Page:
north_cuisine <- c("british", "irish", "southern_us", "russian", "french")
south_cuisine <- c("brazilian", "cajun_creole", "greek", "indian", "italian", "jamaican", "mexican", "moroccan", "spanish")
asian_cuisine <- c("filipino")

ingredients_north <- dataset_tidy %>%
  select(id, cuisine, wordStem) %>%
  filter(cuisine %in% north_cuisine)

ingredients_south <- dataset_tidy %>%
  select(id, cuisine, wordStem) %>%
  filter(cuisine %in% south_cuisine)

ingredients_asian <- dataset_tidy %>%
  select(id, cuisine, wordStem) %>%
  filter(cuisine %in% asian_cuisine)

common_north <- ingredients_north %>%
  anti_join(ingredients_south, by = "wordStem") %>%
  anti_join(ingredients_asian, by = "wordStem")

common_south <- ingredients_south %>%
  anti_join(ingredients_north, by = "wordStem") %>%
  anti_join(ingredients_asian, by = "wordStem")

common_asian <- ingredients_asian %>%
  anti_join(ingredients_north, by = "wordStem") %>%
  anti_join(ingredients_south, by = "wordStem")

Now let’s add three variables that count the number of occurrences of each of this regional ingredients by recipe.

dataset_tidy2 <- dataset_tidy %>%
  mutate(north_ing = ifelse(dataset_tidy$wordStem %in% common_north$wordStem, 1, 0)) %>%
  mutate(south_ing = ifelse(dataset_tidy$wordStem %in% common_south$wordStem, 1, 0)) %>%
  mutate(asian_ing = ifelse(dataset_tidy$wordStem %in% common_asian$wordStem, 1, 0)) %>%
  select(cuisine, north_ing, south_ing, asian_ing, everything())

# count the regional wordSteam by id
nAsian_ingredients <- dataset_tidy2 %>%
  select(id, asian_ing) %>%
  filter(asian_ing == 1) %>%
  count(id) %>%
  rename(nAsian_ing = n)

nSouth_ingredients <- dataset_tidy2 %>%
  select(id, south_ing) %>%
  filter(south_ing == 1) %>%
  count(id) %>%
  rename(nSouth_ing = n)

nNorth_ingredients <- dataset_tidy2 %>%
  select(id, north_ing) %>%
  filter(north_ing == 1) %>%
  count(id) %>%
  rename(nNorth_ing = n)

We can now join these three variables to our main dataset.

dataset_final <- dataset_dtm %>%
  full_join(nAsian_ingredients, by = "id") %>%
  full_join(nSouth_ingredients, by = "id") %>%
  full_join(nNorth_ingredients, by = "id") %>%
  # replace NA by 0 in the new variables
  mutate_at(vars(c(nAsian_ing, nNorth_ing, nSouth_ing)), funs(replace(., is.na(.), 0)))

dataset_final %>%
  select(cuisine, id, nIng, nAsian_ing, nNorth_ing, nSouth_ing, everything()) %>%
  arrange(id)
## # A tibble: 49,718 x 807
##    cuisine        id  nIng nAsian_ing nNorth_ing nSouth_ing type  ground
##    <fct>       <dbl> <int>      <dbl>      <dbl>      <dbl> <chr>  <dbl>
##  1 spanish        0.    25         0.         0.         0. train     1.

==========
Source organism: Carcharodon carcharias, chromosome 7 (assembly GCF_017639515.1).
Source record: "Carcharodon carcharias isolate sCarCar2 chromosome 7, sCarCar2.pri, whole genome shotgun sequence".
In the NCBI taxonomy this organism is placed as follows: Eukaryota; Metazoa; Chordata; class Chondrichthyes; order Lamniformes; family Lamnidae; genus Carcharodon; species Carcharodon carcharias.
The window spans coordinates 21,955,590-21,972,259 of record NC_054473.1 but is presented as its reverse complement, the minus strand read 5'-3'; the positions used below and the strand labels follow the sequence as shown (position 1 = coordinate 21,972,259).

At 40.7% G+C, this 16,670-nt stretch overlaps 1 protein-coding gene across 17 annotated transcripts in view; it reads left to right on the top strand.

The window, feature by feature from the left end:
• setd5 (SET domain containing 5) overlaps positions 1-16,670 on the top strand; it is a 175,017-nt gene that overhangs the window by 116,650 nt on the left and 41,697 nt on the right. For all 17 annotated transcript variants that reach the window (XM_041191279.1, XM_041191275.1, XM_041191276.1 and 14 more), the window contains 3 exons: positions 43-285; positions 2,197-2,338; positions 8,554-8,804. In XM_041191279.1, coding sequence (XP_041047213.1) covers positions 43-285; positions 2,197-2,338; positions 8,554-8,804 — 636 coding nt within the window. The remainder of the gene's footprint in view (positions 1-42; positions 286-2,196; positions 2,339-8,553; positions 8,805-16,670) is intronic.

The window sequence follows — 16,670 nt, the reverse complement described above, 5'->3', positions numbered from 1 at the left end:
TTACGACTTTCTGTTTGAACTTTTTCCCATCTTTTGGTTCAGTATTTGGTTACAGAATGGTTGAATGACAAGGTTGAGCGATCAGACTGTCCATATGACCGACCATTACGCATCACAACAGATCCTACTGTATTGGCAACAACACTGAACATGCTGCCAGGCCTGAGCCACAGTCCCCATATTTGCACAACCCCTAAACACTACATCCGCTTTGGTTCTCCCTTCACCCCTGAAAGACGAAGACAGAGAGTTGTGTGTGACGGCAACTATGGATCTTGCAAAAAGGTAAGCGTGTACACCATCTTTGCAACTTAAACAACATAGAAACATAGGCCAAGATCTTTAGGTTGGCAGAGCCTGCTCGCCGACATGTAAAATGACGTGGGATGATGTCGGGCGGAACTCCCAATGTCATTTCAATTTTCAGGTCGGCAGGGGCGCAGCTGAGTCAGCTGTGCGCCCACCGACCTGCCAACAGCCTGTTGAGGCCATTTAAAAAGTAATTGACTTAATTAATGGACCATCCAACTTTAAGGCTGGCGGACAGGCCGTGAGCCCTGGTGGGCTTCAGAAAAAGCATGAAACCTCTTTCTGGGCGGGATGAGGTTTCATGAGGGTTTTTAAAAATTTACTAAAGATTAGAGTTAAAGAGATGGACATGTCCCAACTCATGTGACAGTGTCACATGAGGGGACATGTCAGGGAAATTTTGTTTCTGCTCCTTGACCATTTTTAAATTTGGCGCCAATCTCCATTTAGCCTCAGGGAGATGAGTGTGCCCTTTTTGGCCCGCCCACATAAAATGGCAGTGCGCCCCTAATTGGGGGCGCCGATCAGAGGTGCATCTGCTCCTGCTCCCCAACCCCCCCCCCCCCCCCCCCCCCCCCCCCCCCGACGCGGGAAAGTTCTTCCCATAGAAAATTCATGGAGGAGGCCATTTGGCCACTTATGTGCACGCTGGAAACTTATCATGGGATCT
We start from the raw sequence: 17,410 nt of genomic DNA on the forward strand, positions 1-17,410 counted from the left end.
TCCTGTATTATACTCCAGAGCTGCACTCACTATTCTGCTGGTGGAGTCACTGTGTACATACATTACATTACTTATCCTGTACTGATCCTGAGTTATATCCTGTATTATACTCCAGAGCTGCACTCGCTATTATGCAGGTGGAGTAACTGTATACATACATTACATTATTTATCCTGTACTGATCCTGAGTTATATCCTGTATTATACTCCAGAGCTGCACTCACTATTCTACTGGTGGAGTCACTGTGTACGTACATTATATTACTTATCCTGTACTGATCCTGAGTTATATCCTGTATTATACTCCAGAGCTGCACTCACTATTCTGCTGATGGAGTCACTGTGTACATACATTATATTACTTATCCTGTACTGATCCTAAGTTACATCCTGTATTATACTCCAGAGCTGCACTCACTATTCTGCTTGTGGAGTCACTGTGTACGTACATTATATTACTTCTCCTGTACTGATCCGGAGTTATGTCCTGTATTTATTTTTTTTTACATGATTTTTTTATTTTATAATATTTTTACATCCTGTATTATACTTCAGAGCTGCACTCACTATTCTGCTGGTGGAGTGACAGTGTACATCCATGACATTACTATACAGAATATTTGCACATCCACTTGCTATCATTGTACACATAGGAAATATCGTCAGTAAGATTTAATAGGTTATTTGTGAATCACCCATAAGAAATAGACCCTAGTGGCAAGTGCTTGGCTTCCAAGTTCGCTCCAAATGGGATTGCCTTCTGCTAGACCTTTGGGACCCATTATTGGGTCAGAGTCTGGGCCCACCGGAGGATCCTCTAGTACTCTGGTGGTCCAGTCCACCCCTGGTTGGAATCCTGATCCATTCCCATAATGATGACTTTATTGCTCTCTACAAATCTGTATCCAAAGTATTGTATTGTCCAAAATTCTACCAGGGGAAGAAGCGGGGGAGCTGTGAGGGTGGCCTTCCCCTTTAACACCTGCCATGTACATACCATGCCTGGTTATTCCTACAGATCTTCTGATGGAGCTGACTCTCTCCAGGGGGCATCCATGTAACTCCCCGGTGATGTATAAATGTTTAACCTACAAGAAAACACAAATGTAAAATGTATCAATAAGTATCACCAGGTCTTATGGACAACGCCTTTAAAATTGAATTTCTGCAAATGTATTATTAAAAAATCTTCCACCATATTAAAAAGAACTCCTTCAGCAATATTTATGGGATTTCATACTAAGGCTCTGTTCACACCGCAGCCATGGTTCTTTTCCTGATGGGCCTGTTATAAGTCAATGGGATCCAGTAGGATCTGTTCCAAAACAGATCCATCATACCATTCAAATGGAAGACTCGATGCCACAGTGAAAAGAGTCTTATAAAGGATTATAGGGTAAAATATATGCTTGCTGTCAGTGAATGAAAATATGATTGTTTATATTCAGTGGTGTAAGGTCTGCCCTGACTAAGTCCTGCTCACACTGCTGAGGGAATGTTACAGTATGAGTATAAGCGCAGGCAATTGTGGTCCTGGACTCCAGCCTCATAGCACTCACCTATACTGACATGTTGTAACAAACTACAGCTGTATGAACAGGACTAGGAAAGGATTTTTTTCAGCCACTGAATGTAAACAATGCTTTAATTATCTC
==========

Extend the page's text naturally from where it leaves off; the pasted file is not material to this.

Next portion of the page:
##  2 mexican        1.    36         0.         0.         0. train     3.
##  3 french         2.    26         0.         1.         0. train     0.
##  4 chinese        3.    19         0.         0.         0. train     0.
##  5 italian        4.     8         0.         0.         0. train     0.
##  6 <NA>           5.    17         0.         0.         0. test      1.
##  7 chinese        6.     9         0.         0.         0. train     0.
##  8 <NA>           7.    31         0.         0.         1. test      4.
##  9 french         8.    16         0.         0.         0. train     0.
## 10 southern_us    9.    19         0.         0.         0. train     0.
## # ... with 49,708 more rows, and 799 more variables

Machine learning with rpart and xgboost

Let’s begin by splitting the train dataset using {rsample}.

library(rsample)
set.seed(1234)

train_test_split <- dataset_final %>%
  filter(type == "train") %>%
  initial_split(prop = 0.8)

# Retrieve train and test sets
train_tbl <- training(train_test_split) %>% select(-type)
test_tbl  <- testing(train_test_split) %>% select(-type)

train_tbl %>% arrange(id)
## # A tibble: 31,820 x 806
##    cuisine        id ground pepper fresh  seed chicken   dri  sauc powder
##    <fct>       <dbl>  <dbl>  <dbl> <dbl> <dbl>   <dbl> <dbl> <dbl>  <dbl>
##  1 spanish        0.     1.     1.    0.    0.      1.    0.    0.     0.
##  2 italian        4.     0.     0.    0.    0.      0.    0.    0.     0.
##  3 chinese        6.     0.     0.    0.    0.      0.    0.    1.     0.
##  4 french         8.     0.     0.    0.    0.      0.    0.    0.     1.
##  5 southern_us    9.     0.     1.    0.    0.      0.    2.    0.     0.
##  6 chinese       10.     0.     3.    0.    0.      0.    0.    1.     0.
##  7 italian       14.     0.     1.    1.    0.      0.    0.    0.     0.
##  8 indian        16.     0.     0.    2.    0.      1.    0.    0.     1.
##  9 mexican       19.     2.     1.    0.    0.      0.    0.    0.     1.
## 10 italian       20.     0.     0.    1.    0.      0.    0.    0.     0.
## # ... with 31,810 more rows, and 796 more variables

As the game is to work in the tidy way, I tried to find an equivalent of {rpart} in the tidyverse ecosystem. Sadly, {broom} doesn’t work with classification trees and the {broomstick} package, which aims to implement them, is still in development. So we will do this in the traditional way.

library(rpart)